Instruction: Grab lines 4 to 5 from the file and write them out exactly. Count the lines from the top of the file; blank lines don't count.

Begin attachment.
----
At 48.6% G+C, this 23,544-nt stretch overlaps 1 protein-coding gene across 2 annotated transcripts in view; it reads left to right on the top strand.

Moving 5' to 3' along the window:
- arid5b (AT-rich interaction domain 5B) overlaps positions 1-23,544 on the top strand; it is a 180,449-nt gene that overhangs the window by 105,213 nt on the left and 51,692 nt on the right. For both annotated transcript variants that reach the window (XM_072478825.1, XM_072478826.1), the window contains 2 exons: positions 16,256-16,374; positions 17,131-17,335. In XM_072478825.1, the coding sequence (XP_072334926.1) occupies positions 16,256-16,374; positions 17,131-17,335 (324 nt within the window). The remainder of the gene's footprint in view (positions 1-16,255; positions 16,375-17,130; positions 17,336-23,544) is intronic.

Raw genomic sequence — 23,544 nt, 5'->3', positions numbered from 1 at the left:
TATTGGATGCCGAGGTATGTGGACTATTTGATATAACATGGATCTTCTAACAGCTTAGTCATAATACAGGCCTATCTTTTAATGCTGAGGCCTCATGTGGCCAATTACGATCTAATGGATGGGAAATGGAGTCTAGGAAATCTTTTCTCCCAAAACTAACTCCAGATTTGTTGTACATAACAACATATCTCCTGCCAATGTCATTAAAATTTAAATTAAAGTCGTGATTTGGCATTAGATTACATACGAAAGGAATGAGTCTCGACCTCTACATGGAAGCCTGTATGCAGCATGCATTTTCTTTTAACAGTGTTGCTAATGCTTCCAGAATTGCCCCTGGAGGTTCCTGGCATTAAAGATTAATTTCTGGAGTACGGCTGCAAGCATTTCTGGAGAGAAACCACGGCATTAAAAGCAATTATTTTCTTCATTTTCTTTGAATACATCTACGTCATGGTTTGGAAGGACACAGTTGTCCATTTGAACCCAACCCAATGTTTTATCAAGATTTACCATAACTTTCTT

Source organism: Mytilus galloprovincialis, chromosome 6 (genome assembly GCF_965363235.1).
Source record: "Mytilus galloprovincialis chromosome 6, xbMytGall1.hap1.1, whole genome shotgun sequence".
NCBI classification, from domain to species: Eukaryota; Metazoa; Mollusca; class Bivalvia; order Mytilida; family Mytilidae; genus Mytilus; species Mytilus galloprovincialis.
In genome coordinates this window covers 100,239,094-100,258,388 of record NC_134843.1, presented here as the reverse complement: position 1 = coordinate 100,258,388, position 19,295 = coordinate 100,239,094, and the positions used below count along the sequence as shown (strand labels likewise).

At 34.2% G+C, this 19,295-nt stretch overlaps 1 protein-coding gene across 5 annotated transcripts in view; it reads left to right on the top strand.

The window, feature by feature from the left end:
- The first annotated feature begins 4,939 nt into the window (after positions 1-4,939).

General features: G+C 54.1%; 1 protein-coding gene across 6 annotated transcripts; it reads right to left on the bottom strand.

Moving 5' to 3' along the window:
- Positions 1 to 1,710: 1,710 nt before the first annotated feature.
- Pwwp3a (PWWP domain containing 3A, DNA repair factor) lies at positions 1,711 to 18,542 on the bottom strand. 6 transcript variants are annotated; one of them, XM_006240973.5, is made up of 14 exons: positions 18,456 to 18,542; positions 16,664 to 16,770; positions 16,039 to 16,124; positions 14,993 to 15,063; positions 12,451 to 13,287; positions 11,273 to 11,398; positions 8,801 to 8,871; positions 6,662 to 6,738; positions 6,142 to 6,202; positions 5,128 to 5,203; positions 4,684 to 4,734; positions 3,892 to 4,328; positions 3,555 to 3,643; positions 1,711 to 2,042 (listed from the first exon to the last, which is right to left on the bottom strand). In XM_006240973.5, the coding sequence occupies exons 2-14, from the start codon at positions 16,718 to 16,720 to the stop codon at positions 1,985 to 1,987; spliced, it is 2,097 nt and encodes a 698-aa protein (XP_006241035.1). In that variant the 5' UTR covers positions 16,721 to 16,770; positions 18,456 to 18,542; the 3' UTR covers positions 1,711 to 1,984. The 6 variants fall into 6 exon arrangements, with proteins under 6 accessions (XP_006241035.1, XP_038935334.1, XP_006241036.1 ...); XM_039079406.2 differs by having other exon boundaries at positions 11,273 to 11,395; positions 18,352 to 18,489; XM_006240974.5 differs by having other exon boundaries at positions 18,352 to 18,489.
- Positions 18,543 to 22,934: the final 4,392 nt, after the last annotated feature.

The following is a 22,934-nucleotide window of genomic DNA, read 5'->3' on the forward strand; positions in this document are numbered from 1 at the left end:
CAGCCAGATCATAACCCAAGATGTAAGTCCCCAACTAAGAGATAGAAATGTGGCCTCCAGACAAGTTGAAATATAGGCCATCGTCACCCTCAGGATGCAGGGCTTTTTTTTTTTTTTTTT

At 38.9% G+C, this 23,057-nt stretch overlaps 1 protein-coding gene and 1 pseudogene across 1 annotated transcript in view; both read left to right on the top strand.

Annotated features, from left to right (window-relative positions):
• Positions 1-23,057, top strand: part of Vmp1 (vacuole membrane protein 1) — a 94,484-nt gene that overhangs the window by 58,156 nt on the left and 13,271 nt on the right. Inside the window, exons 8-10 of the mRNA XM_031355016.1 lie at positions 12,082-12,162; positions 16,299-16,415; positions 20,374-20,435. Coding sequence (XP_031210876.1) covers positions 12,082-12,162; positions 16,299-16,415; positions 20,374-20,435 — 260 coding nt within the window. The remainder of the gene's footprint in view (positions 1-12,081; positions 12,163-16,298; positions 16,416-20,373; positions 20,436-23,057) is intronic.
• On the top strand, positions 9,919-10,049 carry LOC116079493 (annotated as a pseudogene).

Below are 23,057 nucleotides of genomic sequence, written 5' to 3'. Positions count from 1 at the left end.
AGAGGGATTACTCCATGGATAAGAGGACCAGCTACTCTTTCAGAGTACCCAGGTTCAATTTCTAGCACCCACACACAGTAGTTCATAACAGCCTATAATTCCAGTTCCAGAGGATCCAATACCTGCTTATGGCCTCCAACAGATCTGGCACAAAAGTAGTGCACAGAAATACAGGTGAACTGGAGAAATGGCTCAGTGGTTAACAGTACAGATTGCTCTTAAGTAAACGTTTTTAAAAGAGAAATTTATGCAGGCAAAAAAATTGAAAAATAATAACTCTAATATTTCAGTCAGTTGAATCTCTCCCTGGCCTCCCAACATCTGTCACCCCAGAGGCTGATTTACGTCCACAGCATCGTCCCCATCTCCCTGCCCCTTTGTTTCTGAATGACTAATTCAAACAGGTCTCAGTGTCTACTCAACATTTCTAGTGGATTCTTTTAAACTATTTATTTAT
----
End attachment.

Raw genomic sequence — 23,544 nt, 5'->3', positions numbered from 1 at the left:
TATTGGATGCCGAGGTATGTGGACTATTTGATATAACATGGATCTTCTAACAGCTTAGTCATAATACAGGCCTATCTTTTAATGCTGAGGCCTCATGTGGCCAATTACGATCTAATGGATGGGAAATGGAGTCTAGGAAATCTTTTCTCCCAAAACTAACTCCAGATTTGTTGTACATAACAACATATCTCCTGCCAATGTCATTAAAATTTAAATTAAAGTCGTGATTTGGCATTAGATTACATACGAAAGGAATGAGTCTCGACCTCTACATGGAAGCCTGTATGCAGCATGCATTTTCTTTTAACAGTGTTGCTAATGCTTCCAGAATTGCCCCTGGAGGTTCCTGGCATTAAAGATTAATTTCTGGAGTACGGCTGCAAGCATTTCTGGAGAGAAACCACGGCATTAAAAGCAATTATTTTCTTCATTTTCTTTGAATACATCTACGTCATGGTTTGGAAGGACACAGTTGTCCATTTGAACCCAACCCAATGTTTTATCAAGATTTACCATAACTTTCTT